"THE PEOPLE WILL THINK...WHAT I TELL THEM TO THINK": Orson Welles and the Trailer for Citizen Kane

By Salmon, Paul | Canadian Journal of Film Studies, Fall 2006 | Go to article overview

"THE PEOPLE WILL THINK...WHAT I TELL THEM TO THINK": Orson Welles and the Trailer for Citizen Kane


Salmon, Paul, Canadian Journal of Film Studies


Résumé: Bien qu'il soit devenu presque impossible de considérer la bande annonce de Citizen Kane hors du discours critique qui entoure le film et de son statut de chefd'oeuvre ultime du cinéma américain, il demeure important de l'examiner en détail pour comprendre ses stratégies rhétoriques manipulatrices. Une lecture attentive de la bande annonce démontre que Welles souhaitait rejoindre un large public, qu'il ne voulait pas risquer d'aliéner les foules et était ambivalent au sujet du caractère collectif de cette entreprise artistique.

In Citizen Welles. his biography of Orson Welles, Frank Brady begins his brief discussion of the trailer for Citizen Kane as follows:

A few weeks prior to the anticipated opening of Citizen Kane, RKO released a "Coming Attractions" trailer to promote it. Since the film promised to be unlike any other made in Hollywood, Orson wanted the trailer also to be unlike any other. He spent weeks on scripting, shooting and editing it and emerged with a punchy and intriguing look at the behind-the-scenes life of the film. It was a highly effective advertisement and stood out from all the other trailers coming from Hollywood, clarifying that Citizen Kane was going to be something special.

Shot as a documentary, the trailer was longer than average-it ran five minutes-and followed none of the rules that most trailers adhered to: a brief synopsis, sensational copy, a glimpse at the most dramatic and actionpacked scenes.1

Despite the suggestion here of Wellesian authorship in the creation of "something special," the trailer for Citizen Kane is not a work that has provoked sustained critical attention. It remains absent from the filmographies of all of Welles's biographers (including Brady) and is also not mentioned in Robert Carringer's otherwise indispensable The Making of "Citizen Kane" (1985; rev. ed. 1996). While the trailer is mentioned in Joseph McBride's Orson Welles (1972; rev. ed. 1996) and in the exhaustive chronology of his career in Welles's This Is Orson Vielles (1992), it does not arise as a subject of discussion in either work.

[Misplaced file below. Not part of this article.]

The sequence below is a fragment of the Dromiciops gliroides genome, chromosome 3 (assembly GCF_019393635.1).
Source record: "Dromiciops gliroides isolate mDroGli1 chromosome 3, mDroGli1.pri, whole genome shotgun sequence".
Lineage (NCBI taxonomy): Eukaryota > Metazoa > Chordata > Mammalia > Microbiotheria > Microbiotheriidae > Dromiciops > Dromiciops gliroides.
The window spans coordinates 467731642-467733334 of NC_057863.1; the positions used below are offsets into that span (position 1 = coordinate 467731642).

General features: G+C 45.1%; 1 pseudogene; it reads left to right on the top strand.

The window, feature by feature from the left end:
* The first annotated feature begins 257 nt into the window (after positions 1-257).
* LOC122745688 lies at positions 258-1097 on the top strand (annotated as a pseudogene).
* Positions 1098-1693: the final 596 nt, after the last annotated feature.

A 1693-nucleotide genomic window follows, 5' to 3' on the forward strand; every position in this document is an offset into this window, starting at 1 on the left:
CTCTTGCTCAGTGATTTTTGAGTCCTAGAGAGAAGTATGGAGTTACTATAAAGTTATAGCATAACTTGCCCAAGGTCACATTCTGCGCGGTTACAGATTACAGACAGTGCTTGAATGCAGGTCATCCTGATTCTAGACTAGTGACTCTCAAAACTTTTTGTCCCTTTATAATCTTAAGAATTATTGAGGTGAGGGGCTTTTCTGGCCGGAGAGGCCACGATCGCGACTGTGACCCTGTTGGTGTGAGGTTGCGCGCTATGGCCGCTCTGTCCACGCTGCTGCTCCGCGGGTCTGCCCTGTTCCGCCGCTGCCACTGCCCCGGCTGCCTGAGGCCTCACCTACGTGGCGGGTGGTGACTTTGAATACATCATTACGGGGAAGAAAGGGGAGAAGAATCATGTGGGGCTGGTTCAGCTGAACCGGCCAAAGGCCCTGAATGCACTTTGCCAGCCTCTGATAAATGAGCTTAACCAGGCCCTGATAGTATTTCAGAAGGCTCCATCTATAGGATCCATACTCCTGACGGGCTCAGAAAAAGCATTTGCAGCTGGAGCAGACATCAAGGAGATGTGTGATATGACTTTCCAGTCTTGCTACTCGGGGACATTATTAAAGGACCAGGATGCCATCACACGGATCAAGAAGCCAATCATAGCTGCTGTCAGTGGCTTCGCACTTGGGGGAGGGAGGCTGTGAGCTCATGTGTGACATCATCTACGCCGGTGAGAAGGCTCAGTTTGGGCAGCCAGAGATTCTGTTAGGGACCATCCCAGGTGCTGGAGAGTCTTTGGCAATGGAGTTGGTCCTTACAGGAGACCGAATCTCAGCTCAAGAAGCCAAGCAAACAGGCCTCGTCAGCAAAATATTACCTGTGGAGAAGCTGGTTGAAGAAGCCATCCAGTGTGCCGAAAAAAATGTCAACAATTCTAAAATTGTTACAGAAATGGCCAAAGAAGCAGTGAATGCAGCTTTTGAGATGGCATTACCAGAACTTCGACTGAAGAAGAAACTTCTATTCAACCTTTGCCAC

In many ways, critical neglect of the trailer is entirely understandable. Although Brady indicates that Welles shot the trailer as a documentary, a trailer is not originally intended as a work of intrinsic artistic interest. By definition, a trailer is a short prelude meant to anticipate and advertise a coming film and is initially intended to function in a subordinate role to a primary text, not as an attraction in its own right. Even today, when preview trailers for current films are not only an inevitable part of the cinema-going experience, but also widely available on the Web, they do not often generate critical commentary in and of themselves.2 Any scholarly attempt to historically recontextualize the trailer for Citizen Kane is fraught with intriguing challenges, many of which concern the apparent absence of any contemporary accounts of the trailer. How widely was the trailer distributed upon its initial release? What kinds of responses did it provoke among those who had yet to see Citizen Kane? Such questions are probably impossible to answer, and the trailer must now be looked at through an historical prism shaped not only by our knowledge of Citizen Kane, but also by the cumulative influence of almost seven decades of Welles scholarship. Indeed, it is the very fact of Citizen Kane's entrenched canonical status that tempts us to valorize a text such as this trailer as privileged rather than marginal, as something Wellesian and therefore "special."

Something of this attitude of retrospective valorization is implicit in Simon Callow's discussion of the trailer in Orson Welles: The Road to Xanadu: "The trailer...has great playful charm. Welles never appears, but is omnipresent as the narrator: a joke-a rather knowing one-in itself. Shot by Toland at the same time as the film, it is a miniature documentary, almost an introduction to the cinema, in the manner of the opening section of the unfilmed Heart of Darkness. …

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